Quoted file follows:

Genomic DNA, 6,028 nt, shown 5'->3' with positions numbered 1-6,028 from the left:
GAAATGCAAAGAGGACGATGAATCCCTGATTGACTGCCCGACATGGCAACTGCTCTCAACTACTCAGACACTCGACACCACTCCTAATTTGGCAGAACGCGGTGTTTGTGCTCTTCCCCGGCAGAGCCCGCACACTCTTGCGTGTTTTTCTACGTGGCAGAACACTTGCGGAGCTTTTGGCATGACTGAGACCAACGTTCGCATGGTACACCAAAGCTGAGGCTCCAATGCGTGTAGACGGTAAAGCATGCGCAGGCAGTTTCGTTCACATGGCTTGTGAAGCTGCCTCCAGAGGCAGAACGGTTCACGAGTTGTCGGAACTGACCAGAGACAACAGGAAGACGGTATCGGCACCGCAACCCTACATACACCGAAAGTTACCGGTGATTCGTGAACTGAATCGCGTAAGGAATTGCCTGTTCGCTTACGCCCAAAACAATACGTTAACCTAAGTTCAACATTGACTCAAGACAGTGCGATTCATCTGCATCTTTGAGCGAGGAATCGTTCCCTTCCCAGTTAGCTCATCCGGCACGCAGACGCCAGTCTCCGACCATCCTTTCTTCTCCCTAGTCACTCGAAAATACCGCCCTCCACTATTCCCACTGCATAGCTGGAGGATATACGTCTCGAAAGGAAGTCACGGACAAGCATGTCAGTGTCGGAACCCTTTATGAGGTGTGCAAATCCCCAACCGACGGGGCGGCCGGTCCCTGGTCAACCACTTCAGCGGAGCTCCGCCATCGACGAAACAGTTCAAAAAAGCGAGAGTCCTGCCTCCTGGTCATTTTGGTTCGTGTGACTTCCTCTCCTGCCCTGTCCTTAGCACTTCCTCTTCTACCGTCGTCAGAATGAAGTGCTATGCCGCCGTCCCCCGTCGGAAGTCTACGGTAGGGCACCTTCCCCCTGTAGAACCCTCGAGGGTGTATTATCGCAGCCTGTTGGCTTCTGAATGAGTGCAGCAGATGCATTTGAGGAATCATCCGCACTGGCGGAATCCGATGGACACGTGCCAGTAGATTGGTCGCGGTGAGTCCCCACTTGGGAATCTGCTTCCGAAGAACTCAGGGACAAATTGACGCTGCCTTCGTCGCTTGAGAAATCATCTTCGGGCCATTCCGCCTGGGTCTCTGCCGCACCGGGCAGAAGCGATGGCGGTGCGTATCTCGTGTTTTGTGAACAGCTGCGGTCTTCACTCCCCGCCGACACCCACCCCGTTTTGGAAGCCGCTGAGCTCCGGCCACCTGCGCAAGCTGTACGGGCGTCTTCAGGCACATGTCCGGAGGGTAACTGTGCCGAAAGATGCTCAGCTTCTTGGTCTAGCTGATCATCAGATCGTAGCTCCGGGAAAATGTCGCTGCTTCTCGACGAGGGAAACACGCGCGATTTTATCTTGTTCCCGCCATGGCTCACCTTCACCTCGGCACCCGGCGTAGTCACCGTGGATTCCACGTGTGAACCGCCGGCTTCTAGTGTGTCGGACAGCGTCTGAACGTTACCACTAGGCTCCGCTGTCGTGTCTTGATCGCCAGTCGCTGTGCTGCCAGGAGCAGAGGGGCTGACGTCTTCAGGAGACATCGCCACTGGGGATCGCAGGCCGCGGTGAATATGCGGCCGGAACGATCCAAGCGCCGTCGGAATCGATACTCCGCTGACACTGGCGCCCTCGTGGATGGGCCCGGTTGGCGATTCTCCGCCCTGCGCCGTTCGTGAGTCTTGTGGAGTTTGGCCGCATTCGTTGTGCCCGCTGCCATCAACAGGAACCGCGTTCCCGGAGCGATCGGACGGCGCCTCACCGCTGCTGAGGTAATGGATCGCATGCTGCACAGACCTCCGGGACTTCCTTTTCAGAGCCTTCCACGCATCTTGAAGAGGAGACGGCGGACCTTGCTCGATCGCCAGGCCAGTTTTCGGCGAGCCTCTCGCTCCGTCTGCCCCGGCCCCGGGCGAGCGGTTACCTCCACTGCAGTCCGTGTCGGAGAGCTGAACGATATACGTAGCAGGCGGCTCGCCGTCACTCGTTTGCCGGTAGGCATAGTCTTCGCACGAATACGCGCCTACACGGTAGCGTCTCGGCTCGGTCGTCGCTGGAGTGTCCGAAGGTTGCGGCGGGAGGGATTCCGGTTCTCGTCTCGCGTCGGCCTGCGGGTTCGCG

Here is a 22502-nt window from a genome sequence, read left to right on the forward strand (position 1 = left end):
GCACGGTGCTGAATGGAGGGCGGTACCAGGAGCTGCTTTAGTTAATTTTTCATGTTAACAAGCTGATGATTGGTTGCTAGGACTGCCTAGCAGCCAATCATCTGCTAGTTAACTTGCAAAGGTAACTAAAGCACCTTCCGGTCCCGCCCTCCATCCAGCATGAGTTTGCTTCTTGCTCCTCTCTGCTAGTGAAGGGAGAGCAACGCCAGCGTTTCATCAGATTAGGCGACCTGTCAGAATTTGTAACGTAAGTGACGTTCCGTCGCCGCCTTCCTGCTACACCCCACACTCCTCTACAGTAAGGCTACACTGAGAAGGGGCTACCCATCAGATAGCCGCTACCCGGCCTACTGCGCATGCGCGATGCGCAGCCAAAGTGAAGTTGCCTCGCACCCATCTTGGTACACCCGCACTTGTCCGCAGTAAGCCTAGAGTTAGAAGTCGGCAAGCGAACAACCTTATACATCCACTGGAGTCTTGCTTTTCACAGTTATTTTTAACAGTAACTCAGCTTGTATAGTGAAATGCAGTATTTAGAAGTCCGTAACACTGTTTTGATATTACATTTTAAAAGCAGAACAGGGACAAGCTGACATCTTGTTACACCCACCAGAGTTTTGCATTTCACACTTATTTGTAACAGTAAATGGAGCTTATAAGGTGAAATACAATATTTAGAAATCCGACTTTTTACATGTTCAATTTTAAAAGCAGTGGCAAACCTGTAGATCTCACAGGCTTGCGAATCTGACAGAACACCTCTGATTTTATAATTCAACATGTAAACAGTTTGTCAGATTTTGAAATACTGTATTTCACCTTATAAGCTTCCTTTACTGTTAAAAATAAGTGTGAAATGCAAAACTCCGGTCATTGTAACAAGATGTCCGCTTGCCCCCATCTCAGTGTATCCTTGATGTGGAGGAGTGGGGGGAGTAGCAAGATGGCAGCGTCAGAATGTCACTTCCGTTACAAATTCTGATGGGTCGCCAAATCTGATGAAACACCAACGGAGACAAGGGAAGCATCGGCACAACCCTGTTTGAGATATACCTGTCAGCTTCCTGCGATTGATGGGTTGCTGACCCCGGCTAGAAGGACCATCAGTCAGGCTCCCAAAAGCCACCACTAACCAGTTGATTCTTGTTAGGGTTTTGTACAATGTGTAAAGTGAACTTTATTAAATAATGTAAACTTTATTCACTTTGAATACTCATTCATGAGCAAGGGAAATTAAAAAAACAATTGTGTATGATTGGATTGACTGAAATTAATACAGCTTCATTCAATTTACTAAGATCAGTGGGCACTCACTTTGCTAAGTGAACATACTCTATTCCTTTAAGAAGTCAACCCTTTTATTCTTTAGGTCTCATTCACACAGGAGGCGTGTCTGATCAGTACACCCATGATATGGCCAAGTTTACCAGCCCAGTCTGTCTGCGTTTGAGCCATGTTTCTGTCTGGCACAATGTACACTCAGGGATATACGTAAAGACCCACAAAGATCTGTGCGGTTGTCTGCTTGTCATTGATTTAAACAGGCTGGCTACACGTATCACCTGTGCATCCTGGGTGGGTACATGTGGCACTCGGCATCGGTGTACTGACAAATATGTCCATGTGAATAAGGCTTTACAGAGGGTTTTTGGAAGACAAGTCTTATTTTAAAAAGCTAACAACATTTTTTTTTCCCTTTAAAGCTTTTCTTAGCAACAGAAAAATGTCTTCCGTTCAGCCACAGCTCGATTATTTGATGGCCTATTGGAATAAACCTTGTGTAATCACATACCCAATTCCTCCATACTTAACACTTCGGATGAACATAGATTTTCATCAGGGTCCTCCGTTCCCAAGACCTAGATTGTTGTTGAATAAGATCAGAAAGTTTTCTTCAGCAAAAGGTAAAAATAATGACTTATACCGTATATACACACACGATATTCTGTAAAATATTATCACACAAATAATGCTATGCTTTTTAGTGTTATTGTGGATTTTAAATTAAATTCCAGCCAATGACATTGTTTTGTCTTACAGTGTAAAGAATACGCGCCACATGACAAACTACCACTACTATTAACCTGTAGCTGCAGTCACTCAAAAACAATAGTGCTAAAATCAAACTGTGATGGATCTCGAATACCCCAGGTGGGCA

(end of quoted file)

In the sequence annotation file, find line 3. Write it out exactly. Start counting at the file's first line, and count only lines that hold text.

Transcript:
Here is a 22502-nt window from a genome sequence, read left to right on the forward strand (position 1 = left end):